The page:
Hotel Ruthenium: how hydrogen checks in but never leaves

May 19th 2020

How does hydrogen form blisters in ruthenium mirrors for extreme UV (EUV) lithography machines? An M2i research project by Chidozie Onwudinanti and colleagues at DIFFER, Eindhoven University of Technology and University of Twente explains the blistering process: a layer of tin contamination acts as a valve that lets hydrogen into the underlying ruthenium, but blocks it from leaving again, writes the team in the journal Physical Chemistry Chemical Physics.

Extreme ultraviolet lithography (EUV) machines are quite extraordinary pieces of technology, which sometimes run into the sorts of problems that arise when pushing the limits of what is physically possible. One such problem is the damage suffered by the mirrors in the machines. EUV light is absorbed by all solid materials, and by air as well, so the light in these machines is focused and directed by mirrors in near-vacuum. The light comes from a tin plasma, the mirrors topped with ruthenium direct the light, and hydrogen gas acts as a buffer and cleaning agent for the mirrors. This otherwise perfect dance is ruined by the formation of blisters, high-pressure pockets of hydrogen underneath the ruthenium cap, when tin debris lands on the mirrors.


Hydrogen diffusion out of ruthenium

PhD candidate and main author Chidozie Onwudinanti: "Our earlier work had established that hydrogen and tin stick readily to the ruthenium surface, and that tin proximity aids hydrogen penetration into the ruthenium. However, hydrogen solubility in ruthenium is low. So we faced the question: how do so many hydrogen atoms get into, and through the ruthenium layer to form blisters?"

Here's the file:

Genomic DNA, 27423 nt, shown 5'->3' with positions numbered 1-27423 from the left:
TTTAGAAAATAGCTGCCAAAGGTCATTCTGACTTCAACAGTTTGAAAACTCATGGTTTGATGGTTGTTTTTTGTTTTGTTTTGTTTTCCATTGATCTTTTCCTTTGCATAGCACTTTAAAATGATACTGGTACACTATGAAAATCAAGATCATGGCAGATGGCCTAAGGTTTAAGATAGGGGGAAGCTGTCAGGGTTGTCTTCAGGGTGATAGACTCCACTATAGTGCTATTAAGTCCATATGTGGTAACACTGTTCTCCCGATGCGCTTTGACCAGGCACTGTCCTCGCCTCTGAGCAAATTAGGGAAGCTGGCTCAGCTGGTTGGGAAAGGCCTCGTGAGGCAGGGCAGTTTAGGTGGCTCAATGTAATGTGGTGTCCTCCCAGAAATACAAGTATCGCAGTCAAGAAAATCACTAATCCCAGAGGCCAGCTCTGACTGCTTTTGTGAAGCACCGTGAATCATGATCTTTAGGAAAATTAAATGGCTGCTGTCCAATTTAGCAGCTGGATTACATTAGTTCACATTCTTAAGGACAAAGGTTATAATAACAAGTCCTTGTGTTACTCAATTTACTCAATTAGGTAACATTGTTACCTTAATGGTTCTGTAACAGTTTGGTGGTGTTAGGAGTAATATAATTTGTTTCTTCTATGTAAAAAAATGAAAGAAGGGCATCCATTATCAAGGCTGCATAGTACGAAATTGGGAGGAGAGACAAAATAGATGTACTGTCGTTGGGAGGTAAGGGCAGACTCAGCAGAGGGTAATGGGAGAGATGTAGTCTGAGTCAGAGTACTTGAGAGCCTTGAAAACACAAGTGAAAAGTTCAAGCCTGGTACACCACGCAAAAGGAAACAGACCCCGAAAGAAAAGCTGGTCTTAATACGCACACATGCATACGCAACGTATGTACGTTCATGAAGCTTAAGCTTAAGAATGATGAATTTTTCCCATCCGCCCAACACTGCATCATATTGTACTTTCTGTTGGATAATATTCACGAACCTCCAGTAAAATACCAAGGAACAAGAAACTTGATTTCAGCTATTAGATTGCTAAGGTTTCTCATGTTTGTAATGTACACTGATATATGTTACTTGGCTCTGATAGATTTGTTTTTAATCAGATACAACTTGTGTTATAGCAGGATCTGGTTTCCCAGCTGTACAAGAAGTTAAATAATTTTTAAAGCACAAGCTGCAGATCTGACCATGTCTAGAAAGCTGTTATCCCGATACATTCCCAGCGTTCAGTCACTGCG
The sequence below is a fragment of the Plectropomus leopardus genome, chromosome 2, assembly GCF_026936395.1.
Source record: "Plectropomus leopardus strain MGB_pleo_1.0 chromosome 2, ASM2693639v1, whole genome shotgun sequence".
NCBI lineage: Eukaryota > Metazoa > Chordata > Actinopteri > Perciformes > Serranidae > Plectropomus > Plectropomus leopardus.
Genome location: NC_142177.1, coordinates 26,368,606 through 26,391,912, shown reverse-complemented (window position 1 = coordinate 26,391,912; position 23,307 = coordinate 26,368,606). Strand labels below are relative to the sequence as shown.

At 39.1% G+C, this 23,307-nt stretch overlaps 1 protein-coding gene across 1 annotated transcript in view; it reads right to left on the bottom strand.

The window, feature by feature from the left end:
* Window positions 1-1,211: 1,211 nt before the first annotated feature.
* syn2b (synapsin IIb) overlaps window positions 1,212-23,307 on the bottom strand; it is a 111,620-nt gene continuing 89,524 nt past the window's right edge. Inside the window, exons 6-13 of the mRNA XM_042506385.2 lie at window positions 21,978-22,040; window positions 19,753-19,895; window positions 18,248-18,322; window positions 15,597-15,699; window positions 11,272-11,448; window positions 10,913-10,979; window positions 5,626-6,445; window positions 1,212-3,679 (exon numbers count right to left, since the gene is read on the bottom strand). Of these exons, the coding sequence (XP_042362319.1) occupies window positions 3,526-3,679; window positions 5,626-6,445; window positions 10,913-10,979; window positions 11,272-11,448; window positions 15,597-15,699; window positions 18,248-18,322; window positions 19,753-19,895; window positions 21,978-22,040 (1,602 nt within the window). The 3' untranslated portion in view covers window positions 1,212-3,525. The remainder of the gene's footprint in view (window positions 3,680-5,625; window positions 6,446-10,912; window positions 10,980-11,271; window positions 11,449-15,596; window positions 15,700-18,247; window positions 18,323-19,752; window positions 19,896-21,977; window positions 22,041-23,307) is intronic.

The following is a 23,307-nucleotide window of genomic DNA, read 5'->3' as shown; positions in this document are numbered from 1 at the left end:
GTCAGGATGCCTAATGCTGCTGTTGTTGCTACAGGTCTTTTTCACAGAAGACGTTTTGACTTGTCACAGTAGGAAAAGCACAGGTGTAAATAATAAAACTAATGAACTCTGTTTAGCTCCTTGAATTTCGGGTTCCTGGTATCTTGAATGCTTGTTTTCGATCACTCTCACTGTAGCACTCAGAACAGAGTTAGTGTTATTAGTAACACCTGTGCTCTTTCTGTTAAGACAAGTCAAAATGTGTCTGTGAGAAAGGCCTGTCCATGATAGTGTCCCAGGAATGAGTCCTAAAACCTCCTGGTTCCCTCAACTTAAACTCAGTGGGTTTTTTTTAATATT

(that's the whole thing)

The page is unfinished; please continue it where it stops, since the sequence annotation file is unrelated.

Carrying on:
Valve for hydrogen

Transition-state calculations of hydrogen diffusion paths from the near-surface region of ruthenium revealed the mechanism: hydrogen can move deeper into the metal, but it cannot leave through the surface because the surface is saturated with hydrogen and tin. Onwudinanti: "In other words, having reduced the barrier for hydrogen entry into the subsurface, tin makes it more difficult for the hydrogen to leave through the top of the film. We found a similar surface-blocking effect was found in a number of different experiments with hydrogen permeation through metals, also in applications for nuclear fusion."

"What we have shown is how tin acts as a valve of sorts, letting the hydrogen pass through the surface, but mostly in one direction. In truth, the hydrogen does leave the ruthenium; it simply leaves at the wrong side of the film. In future work we intend to look more closely at the process of tin deposition on the ruthenium surface, and how hydrogen plays into it, and we will apply other computational techniques to the problem. We aim to build up a more complete picture about the key factors and their effects on the rate of blistering."